Letter from Donor Watch (PAP 49)
We would like to support the call of the Museums
Association for the present system of selection of trustees of
our national museums to be questioned.
I have made some points in my article "Can
trustees by trusted?" in ArtWatch UK Newsletter, 9,
In particular it is troubling that some boards
of trustees seem to have little concept of their obligation to
honour the terms under which they have received gifts and bequests.
The Museums Association helps to put that obligation in doubt,
when its Code of Ethics for Museums (2002) states that all those
who work in museums should (7.11) "uphold and comply with
conditions set by benefactors and accepted by the museum, unless
changed circumstances means that conditions need to be reconsidered
in the light of what is generally held to be the public interest."
As Trollope remarked, the plea of "changed circumstances"
may give carte blanche to do anything. Lord Jowitt, sometime
Tate chairman and Labour Lord Chancellor, expressed unqualified
disapproval of the disregard of donors' conditions, but today
some are unfortunately more equivocal.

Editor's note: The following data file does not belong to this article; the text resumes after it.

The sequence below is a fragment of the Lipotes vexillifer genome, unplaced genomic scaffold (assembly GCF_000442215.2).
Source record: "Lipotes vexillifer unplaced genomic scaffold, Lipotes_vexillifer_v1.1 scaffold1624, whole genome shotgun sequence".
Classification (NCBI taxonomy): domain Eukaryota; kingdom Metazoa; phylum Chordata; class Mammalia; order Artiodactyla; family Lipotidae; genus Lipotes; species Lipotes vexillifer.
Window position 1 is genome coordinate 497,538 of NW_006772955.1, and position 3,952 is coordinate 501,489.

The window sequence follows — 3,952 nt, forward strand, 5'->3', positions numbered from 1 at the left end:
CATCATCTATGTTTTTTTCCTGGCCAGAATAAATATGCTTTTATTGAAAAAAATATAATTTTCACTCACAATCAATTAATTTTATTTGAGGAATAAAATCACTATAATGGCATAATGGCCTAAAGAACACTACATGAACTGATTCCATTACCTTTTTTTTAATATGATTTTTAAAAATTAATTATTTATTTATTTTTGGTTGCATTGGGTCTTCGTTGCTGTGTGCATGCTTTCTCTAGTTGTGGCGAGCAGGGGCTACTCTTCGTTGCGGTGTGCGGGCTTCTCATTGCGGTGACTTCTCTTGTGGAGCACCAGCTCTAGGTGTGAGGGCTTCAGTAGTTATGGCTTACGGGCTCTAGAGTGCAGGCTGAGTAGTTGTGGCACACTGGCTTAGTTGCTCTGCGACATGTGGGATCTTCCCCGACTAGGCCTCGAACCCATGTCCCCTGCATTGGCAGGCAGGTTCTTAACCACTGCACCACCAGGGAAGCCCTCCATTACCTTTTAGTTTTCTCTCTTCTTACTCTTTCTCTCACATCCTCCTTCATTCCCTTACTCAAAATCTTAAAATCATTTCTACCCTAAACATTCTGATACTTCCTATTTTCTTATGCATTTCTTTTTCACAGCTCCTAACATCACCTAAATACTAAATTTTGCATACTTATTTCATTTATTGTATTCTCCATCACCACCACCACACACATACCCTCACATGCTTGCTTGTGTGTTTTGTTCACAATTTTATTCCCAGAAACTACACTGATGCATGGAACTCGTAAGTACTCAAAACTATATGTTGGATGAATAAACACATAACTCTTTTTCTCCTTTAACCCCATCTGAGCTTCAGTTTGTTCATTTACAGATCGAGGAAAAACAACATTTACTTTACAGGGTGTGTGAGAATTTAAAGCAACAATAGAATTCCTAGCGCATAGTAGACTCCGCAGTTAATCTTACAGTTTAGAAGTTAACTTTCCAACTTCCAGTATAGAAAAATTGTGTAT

Secondly, it is regretable if trustees representing
some other body are eliminated. When I worked for Manchester City
Art Gallery, various bodies (such as the Royal Manchester Institution,
which had given the main building) nominated some of the members
of the gallery's committee, to the general benefit of its deliberations.
Those have since been swept away. The Tate has said that it has
no representative trustees. That disregards the fact that two
are generally artists, representing informally their confre"res,
and others represent Tate St Ives and Tate Liverpool and the National
Gallery. However these are not appointed by outside bodies. Proposed
extension of this has been summarily dismissed in the past.
As it is, there appears to be a lack of independence
among trustees, a fact which must stem from their method of appointment.
Some private museums have made more effort to be more wide-ranging
in their selection of trustees eg the Nöle Museum in Germany,
which is enjoined to have at least one selected from the general
public or "man in the street".
Dr Selby Whittingham